Shanghai Art Museum (Shanghai, China): British Landscape
- Spencer Gore 1878–1914
- Oil paint on canvas
- Support: 686 x 787 mm
frame: 815 x 924 x 73 mm
- Purchased 1975
Gore used the simple but highly effective compositional device of a straight path, track or road heading directly away from the viewer’s standpoint in several Letchworth canvases, notably The Icknield Way 1912 (fig.1) and Letchworth, The Road 1912 (fig.2), although in both of these the direction is more diagonal than in The Cinder Path. He had also employed a very similar composition in a 1909 work, The Garden, Hertingfordbury (fig.3), which is painted in a more traditionally impressionist style. It is a device which strongly enhances the geometric and pattern-making effects contained in such paintings, for it leads the eye into the work where it is immediately confronted by contrasting and opposing planes, and by the angularity of stylised forms. It also provides a regulating effect, as the art historian Ysanne Holt has observed: ‘Roads and pathways were always attractive to Gore because of their ordering effect: they “suggest” a human presence and they provide both a formal and psychological stability.’1 Although the paintings are dissimilar in most respects, Gore may have been aware of Lucien Pissarro’s A Foot-Path, Colchester 1911 (private collection),2 which shows a figure walking away down a path that leads directly off into the distance and which was shown at the first Camden Town Group exhibition.
Gore took a strictly naturalist approach to painting landscapes, and generally did not introduce artificial features. Although he sometimes treated landscape in a highly stylised manner, The Beanfield, Letchworth 1912 (Tate T01859) being a notable example, he was, in fact, generally a highly accurate topographer. In his Letchworth pictures Gore evolved a practice of rationalising the shapes of trees and clouds, giving them straight edges and outlines and a highly geometric, stylised structure. However, this was always the result of an intense study of his subject and, despite such simplification of forms, he nevertheless aimed to remain true to nature. Reviewing the exhibition Manet and the Post-Impressionists at the Grafton Galleries in the Art News in 1910, Gore observed that:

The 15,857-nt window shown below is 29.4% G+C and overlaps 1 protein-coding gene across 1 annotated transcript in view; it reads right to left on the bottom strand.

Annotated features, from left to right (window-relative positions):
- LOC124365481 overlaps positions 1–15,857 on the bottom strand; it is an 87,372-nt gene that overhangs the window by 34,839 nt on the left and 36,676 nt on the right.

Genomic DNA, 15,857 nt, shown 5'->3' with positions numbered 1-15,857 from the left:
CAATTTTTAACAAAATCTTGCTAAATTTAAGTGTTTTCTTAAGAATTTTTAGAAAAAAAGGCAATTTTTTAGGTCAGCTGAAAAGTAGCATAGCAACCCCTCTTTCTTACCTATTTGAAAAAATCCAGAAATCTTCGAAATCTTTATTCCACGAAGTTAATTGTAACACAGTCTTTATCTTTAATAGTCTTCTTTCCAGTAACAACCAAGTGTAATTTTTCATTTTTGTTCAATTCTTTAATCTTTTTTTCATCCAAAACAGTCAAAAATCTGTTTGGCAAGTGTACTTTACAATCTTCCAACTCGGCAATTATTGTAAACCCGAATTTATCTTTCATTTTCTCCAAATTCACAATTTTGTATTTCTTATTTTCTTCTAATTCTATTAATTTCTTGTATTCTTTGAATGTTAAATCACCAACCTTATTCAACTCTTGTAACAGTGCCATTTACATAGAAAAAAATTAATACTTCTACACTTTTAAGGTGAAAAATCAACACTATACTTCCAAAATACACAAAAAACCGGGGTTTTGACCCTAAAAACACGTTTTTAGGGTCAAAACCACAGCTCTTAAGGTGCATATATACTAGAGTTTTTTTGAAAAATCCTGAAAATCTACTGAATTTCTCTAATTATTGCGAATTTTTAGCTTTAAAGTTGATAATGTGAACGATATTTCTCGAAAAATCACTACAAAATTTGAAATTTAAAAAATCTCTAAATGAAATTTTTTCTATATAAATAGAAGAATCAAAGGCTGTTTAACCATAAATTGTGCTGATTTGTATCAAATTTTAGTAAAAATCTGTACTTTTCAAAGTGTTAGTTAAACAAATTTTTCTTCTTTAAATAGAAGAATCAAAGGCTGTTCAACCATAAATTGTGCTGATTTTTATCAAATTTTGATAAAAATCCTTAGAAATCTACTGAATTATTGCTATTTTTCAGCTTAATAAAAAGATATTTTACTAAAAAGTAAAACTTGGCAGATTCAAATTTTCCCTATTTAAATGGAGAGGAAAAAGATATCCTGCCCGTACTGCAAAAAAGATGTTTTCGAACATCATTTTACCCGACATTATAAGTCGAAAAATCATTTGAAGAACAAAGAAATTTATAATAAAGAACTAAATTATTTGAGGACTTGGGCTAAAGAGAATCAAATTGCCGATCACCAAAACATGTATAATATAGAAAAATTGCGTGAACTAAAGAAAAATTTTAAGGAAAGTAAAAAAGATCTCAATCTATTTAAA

Letchworth Garden City
Ysanne Holt, ‘An Ideal Modernity: Spencer Gore at Letchworth’, in David Peters Corbett, Ysanne Holt and Fiona Russell (eds.), The Geographies of Englishness: Landscape and the National Past 1880–1940, New Haven and London 2002, p.103.
Reproduced in Wendy Baron, The Camden Town Group, London 1979, p.271.
Spencer Frederick Gore, ‘Cézanne, Gauguin, Van Gogh &c., at the Grafton Galleries’, Art News, 15 December 1910, p.19.
Spencer Gore, letter to John Doman Turner, 23 June 1909, private collection, no.17.
See Ebenezer Howard, Tomorrow: A Peaceful Path to Real Reform, London 1898.
Quoted in Frank Jackson, ‘The Growth and Development of the First Garden City of Letchworth’, in Where Shall I Live? The Building of the First Garden City at Letchworth (1903–14), exhibition catalogue, Nottingham University Art Gallery 1979, [p.2].
London 1898; republished in revised edition as Garden Cities of To-morrow, 1902.
Spencer Gore 1878–1914, exhibition catalogue, The Minories, Colchester 1970 (47).
Brynhild Parker, letter to John Marjoram, Senior Curator, Letchworth Museum and Art Gallery, 17 November 1982.
Anna Mercer, Curator, Letchworth Museum and Art Gallery, letter to the author, 6 February 1995.
Reproduced in Annual Exhibition of 20th Century British Paintings, Watercolours and Drawings, exhibition catalogue, Spink, London 1991 (13).
Baron 1979, pp.292–3.